April 17, 2023 - 2:52pm EST by
2023 2024
Price: 55.40 EPS 7.25 0
Shares Out. (in M): 237 P/E 7.7 0
Market Cap (in $M): 13,100 P/FCF 0 0
Net Debt (in $M): 45,700 EBIT 0 0
TEV (in $M): 58,800 TEV/EBIT 0 0

Sign up for free guest access to view investment idea with a 45 days delay.


Company and Situation Background:

Prior to its 11/1/21 acquisition of GECAS, AER was the largest passenger aircraft lessor in the world. Through the deal, AER almost doubled the size of its passenger aircraft leasing business and acquired the largest aircraft engine and helicopter leasing business in the world. AER currently owns ~$60bn of lease assets, consisting of ~86% passenger aircraft, ~6% for both aircraft engines and helicopters, and ~2% freighter aircraft. AER’s passenger aircraft portfolio is skewed toward narrowbody aircraft (60% of passenger aircraft NBV) followed by widebody aircraft (39%) and regional / other aircraft (2%). The average age of AER’s passenger fleet is 7.2 years with “next generation” aircraft at 4.0 years (~67% of NBV) and 13.4 years for “current generation” aircraft (~33% of NBV).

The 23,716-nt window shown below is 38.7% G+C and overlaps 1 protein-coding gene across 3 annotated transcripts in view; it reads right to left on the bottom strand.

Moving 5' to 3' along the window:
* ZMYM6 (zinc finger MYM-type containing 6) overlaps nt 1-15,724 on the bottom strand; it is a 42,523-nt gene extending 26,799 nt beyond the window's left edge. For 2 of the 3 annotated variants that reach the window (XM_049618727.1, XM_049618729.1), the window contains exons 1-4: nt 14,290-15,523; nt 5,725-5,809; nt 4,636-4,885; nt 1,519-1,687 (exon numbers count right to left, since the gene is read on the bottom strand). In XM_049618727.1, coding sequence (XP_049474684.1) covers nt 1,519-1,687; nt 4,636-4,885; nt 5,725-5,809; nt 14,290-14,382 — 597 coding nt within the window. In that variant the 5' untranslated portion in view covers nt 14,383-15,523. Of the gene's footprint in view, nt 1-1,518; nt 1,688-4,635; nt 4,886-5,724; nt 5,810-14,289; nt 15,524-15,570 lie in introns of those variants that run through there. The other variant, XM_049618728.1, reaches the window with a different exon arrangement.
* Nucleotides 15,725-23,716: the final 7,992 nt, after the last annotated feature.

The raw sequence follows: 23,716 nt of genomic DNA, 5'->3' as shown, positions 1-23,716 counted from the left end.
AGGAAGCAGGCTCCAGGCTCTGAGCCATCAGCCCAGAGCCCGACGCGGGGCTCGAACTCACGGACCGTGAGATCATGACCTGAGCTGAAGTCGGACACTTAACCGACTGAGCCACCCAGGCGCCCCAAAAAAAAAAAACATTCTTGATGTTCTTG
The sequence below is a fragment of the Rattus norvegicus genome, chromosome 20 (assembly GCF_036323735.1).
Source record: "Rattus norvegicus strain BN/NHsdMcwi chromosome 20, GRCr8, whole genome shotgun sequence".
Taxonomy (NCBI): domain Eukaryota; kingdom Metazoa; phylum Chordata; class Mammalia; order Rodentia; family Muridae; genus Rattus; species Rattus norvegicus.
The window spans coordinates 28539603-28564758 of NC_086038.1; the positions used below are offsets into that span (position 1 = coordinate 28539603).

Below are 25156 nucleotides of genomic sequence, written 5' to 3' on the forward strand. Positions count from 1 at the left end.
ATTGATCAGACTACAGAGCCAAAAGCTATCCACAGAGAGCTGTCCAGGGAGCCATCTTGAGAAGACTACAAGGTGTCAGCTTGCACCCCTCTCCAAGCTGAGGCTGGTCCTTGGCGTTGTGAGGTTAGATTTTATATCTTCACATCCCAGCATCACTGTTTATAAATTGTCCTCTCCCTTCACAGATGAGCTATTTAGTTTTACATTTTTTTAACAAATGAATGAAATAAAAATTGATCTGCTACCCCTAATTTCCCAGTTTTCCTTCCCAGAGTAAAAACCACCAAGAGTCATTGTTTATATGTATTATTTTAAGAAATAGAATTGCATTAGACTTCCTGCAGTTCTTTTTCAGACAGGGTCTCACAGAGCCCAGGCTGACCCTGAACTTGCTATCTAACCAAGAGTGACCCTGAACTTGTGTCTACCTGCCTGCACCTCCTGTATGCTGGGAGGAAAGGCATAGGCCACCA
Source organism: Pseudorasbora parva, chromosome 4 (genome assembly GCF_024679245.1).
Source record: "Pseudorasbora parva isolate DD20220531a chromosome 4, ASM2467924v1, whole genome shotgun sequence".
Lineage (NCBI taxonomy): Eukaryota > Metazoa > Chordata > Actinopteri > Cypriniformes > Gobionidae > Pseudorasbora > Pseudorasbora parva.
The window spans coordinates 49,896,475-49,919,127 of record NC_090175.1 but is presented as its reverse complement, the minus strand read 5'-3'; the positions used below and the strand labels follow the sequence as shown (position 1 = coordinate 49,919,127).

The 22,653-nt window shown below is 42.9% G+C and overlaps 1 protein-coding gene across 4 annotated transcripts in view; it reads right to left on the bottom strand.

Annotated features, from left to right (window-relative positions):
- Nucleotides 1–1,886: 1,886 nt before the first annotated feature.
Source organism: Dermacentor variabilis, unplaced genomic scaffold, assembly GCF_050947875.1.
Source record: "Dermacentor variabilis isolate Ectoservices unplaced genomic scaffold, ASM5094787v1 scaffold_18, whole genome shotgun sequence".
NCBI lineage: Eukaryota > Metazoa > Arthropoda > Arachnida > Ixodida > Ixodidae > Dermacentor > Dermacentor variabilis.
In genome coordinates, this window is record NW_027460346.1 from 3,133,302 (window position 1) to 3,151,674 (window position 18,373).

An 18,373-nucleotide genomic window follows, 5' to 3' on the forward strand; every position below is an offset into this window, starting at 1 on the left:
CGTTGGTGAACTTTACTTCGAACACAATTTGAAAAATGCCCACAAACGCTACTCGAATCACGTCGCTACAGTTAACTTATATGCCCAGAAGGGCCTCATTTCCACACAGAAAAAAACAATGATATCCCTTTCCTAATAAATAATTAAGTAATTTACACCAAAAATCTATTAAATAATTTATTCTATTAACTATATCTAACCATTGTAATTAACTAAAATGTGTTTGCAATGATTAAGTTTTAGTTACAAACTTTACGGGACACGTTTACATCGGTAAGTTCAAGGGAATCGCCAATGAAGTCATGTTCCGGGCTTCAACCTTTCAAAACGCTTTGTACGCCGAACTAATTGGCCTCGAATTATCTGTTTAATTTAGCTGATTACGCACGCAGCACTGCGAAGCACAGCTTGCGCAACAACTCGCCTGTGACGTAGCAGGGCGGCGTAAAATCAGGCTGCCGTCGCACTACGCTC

On 3/10/21, AER announced its ~$30.7bn acquisition of GECAS (~$25bn of debt / ~$6bn of AER stock at ~$50 per AER share). Through the deal, AER shareholders would own 54% of the combined company with GE owning the other 46%. The purchase price prior to news of the deal leaking implied AER was acquiring GECAS at a discount to GAAP asset value (~$34.5bn). We believe this acquisition was highly opportunistic and value accretive to AER, as GE was looking to improve its balance sheet, unlock value through business simplification, and reduce exposure to the aviation industry, which while past the COVID crisis peak, remained challenged. The merger proxy indicates that AER and GE directly negotiated this deal (no other bidders), and that AER and GE discussed a combination during 2020 before agreeing to the transaction’s structure on 1/20/21. At that time, COVID vaccine rollup was just starting, and the aviation industry’s recovery remained extremely uncertain (airline traffic, as measured by RPKs, was down ~72% vs. ‘19) and AER’s share price was only $42, valuing GECS at $29.7bn.